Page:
As highlighted in our provious blog on the biocultural diversity fair organised during the annual Moussem festival in Aït M’hamed, the exciting activities didn’t stop there!
We kicked off the third day of the festival with a colourful workshop on natural plant dyes hosted at the Dar Chabab youth centre. Aïcha, a local expert on plant dyes, shared her knowledge with a group of 14 women and demonstrated the process of dying wool black with a mixture of Fraxinus dimorphaleaves and Taroubia root (Rubia tinctorum). Eager to learn more about other natural plant dyes and the colours they produce, we invited all the participants to share their plant expertise with us. Through the interactive discussion that followed, we identified 13 local species used as plant dyes such as the bark of pomegranate trees, which produces a vibrant yellow. Since the dying process can take up to a full day, Aïcha showed us the result of the dye with Fraxinus dimorpha leaves and Taroubia the following morning. “I really enjoyed sharing my knowledge with other women about natural plant dyes,” she said.
In the afternoon we invited members of the local livestock association to join us for a facilitated dialogue on agdals in Igourdan, located 30 km from the centre of Aït M’hamed. Agdals consist of large tracts of land with a source of water used for grazing or foraging during specific periods throughout the year. These areas are collaboratively managed by several communities with specific regulations regarding access rights. In Igourdan, the plots of lands managed by the agdal system are closed from early April until the beginning of summer after most plants have blossomed and set seeds, which makes these areas very relevant and important for plant conservation activities such as seed collecting. During these discussions, we learned more about the households that are using the agdal system, as well as the characteristics of the grazing herds of which the majority are sheep and goats. Participants also mapped out the borders of the agdals and informed us that breeders have the right to decide which parts they wish to use for grazing.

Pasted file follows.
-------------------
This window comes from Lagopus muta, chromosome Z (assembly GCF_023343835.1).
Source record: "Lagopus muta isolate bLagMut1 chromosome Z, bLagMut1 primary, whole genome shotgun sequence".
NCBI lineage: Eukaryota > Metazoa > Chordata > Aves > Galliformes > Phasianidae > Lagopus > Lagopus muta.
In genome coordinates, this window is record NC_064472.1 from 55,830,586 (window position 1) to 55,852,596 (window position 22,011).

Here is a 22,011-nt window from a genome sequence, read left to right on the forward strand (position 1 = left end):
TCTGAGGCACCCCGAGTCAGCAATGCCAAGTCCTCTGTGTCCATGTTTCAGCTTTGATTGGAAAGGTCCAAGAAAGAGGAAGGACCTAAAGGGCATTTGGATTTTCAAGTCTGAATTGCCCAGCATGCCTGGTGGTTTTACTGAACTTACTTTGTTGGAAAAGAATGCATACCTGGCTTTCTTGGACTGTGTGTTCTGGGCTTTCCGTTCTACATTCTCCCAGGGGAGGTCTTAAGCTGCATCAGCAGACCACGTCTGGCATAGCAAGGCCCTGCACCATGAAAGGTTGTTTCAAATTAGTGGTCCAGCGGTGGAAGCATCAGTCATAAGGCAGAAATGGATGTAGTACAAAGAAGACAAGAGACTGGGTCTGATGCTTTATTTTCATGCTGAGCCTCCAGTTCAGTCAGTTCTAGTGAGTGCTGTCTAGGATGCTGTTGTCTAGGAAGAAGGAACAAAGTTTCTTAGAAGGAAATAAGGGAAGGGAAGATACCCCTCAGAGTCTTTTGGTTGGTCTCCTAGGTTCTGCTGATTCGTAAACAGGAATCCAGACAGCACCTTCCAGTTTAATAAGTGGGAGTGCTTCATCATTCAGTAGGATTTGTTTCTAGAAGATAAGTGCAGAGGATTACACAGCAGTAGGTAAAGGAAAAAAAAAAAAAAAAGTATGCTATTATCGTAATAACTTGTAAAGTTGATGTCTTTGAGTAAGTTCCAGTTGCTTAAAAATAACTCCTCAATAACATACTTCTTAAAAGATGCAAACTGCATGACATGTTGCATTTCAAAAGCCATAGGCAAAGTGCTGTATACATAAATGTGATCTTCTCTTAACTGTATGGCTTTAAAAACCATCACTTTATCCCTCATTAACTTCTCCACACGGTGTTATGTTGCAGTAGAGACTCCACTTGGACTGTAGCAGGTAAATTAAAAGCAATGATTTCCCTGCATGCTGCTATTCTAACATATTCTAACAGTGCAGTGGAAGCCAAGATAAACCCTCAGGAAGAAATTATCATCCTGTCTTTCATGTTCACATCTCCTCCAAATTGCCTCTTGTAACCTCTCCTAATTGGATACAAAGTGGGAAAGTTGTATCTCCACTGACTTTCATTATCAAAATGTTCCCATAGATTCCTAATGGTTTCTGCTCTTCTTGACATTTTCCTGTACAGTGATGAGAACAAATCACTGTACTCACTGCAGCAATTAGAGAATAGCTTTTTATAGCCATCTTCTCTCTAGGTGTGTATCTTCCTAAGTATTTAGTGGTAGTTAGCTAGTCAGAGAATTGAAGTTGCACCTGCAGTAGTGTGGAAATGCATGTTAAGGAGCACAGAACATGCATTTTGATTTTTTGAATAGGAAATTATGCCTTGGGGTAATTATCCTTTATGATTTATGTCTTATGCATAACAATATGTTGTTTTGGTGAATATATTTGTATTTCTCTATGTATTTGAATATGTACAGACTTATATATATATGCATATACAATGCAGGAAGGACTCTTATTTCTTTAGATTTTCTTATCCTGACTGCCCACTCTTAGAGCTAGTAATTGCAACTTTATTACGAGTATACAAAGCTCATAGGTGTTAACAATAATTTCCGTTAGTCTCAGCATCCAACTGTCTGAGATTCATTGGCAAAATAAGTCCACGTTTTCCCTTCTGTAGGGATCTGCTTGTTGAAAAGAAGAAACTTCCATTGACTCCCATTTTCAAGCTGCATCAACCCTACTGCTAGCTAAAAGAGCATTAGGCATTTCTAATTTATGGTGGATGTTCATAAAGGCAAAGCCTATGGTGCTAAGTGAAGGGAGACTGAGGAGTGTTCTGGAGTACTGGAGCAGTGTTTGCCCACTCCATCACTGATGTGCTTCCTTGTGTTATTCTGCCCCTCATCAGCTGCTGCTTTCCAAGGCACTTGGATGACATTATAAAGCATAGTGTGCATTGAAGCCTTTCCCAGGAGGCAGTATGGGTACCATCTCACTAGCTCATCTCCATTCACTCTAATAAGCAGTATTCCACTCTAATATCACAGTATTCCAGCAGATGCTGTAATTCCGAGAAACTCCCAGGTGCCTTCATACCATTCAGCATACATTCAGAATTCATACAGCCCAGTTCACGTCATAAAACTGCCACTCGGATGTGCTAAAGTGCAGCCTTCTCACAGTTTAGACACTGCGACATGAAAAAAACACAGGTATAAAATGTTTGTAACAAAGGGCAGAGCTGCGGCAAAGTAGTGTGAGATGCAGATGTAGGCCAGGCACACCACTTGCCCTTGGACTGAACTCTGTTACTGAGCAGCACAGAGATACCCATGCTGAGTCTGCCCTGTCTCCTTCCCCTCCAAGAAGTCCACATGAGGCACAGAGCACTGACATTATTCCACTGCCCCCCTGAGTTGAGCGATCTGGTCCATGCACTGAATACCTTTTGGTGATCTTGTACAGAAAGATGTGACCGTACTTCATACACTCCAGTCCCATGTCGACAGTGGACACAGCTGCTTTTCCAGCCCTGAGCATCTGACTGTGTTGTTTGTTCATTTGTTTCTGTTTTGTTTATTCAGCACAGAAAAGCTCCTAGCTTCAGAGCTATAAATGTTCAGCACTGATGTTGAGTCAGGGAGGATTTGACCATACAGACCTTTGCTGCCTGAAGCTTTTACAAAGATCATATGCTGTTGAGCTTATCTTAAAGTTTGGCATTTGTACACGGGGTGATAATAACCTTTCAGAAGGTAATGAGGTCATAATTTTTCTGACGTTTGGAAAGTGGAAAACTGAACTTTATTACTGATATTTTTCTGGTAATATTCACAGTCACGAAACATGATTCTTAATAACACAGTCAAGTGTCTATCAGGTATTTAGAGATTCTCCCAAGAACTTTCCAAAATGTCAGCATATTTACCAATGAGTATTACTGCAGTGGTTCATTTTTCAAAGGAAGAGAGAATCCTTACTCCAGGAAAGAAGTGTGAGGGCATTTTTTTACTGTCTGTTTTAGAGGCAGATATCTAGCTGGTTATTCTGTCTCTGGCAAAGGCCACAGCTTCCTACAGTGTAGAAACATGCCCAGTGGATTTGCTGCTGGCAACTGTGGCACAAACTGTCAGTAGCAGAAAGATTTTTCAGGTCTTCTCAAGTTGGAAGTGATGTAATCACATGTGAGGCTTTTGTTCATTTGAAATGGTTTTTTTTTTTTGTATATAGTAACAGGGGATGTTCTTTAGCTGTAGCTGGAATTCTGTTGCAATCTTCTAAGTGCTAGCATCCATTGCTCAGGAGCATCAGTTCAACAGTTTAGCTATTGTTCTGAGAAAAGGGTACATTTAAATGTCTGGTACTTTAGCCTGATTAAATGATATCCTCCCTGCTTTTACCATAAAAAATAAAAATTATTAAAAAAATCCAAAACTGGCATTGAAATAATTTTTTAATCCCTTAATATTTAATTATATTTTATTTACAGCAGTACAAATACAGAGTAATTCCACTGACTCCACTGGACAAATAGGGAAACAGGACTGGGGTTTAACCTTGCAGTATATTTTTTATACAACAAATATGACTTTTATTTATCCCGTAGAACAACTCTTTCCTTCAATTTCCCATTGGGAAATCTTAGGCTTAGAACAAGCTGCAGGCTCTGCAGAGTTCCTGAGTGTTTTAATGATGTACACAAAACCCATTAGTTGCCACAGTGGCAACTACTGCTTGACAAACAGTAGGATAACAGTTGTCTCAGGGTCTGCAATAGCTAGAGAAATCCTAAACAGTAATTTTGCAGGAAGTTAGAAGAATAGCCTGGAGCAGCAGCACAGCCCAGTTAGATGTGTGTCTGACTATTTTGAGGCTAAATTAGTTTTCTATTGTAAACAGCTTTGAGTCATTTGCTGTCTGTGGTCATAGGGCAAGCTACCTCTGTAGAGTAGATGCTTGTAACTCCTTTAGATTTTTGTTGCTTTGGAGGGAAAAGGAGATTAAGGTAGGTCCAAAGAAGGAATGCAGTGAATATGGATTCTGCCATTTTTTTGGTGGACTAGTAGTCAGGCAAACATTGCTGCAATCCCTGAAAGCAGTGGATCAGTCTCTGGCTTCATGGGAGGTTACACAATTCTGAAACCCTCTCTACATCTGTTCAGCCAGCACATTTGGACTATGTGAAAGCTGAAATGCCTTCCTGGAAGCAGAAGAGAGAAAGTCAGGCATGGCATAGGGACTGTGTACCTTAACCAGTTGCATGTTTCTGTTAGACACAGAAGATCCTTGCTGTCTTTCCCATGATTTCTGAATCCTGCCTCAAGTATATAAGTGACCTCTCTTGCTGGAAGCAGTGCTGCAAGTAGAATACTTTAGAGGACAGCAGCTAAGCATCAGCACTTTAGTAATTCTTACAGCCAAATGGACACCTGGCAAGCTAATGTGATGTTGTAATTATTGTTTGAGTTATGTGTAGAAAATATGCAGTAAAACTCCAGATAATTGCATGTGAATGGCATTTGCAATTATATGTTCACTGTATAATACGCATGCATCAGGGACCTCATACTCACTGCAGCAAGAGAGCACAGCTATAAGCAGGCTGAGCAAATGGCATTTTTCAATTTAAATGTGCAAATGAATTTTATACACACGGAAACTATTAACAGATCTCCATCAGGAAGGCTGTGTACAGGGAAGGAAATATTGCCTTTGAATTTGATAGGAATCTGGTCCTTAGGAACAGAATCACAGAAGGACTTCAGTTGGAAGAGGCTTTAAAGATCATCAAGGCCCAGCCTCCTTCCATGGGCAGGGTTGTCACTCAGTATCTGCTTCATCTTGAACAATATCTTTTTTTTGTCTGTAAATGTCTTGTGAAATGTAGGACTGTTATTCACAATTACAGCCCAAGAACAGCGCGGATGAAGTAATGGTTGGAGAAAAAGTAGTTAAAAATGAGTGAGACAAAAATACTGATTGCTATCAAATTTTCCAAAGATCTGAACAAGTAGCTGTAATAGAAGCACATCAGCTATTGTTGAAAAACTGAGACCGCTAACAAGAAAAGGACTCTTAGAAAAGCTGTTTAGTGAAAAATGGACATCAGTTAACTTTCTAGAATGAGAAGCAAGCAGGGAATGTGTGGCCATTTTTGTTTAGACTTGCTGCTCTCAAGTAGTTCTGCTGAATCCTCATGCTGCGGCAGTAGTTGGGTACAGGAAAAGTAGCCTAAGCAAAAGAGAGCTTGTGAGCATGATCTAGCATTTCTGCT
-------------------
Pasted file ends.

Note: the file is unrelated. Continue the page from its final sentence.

While these rich discussions were taking place, a group of 17 boys and girls from the local primary school were having fun at an art class where they were asked to draw pictures of one or two local plants they knew best and to depict their experiences of the Moussem festival. The team was incredibly impressed by the attention to detail these young people demonstrated in their drawings of local plants. Some of them also included short descriptions of the ways these plants are used in their households such as mint, which is a well known ingredient for the famous Moroccan tea.
On the last morning of the festival, we gathered a dynamic group of 35 secondary school science students for a visit to the community seed bank and herbarium, which are both managed by Global Diversity Foundation’s community researchers. During their visit, students were shown a variety of plants that our local team had collected and learnt about the techniques used to dry and press plants in the herbarium. Field scientists Soufiane and Abdellah continued with an explanation of seed banking methodology and the important role of seed conservation, followed by a short quiz on the students’ seed knowledge. We were very glad to see several students were able to impress their science teacher!
As a final activity of the biocultural diversity fair, we organised a workshop to explore the local diversity of pulses, their importance and countless uses. The highlight of the workshop was undoubtedly a tasting session of three local dishes based on leguminous seeds: laadas (lentils stew), harira (pea soup) and bissara (fava bean soup).
After four days of local festivities and rich discussions with community members, we already feel excited about participating in the next edition! With the support of MAVA foundation and Darwin Initiative, we are able to ensure our participation in future community festivals, which provide excellent opportunities to interact and connect with local communities that are part of the High Atlas Cultural Landscapes programme. We are grateful to the local community and authorities for having us join in on this local tradition!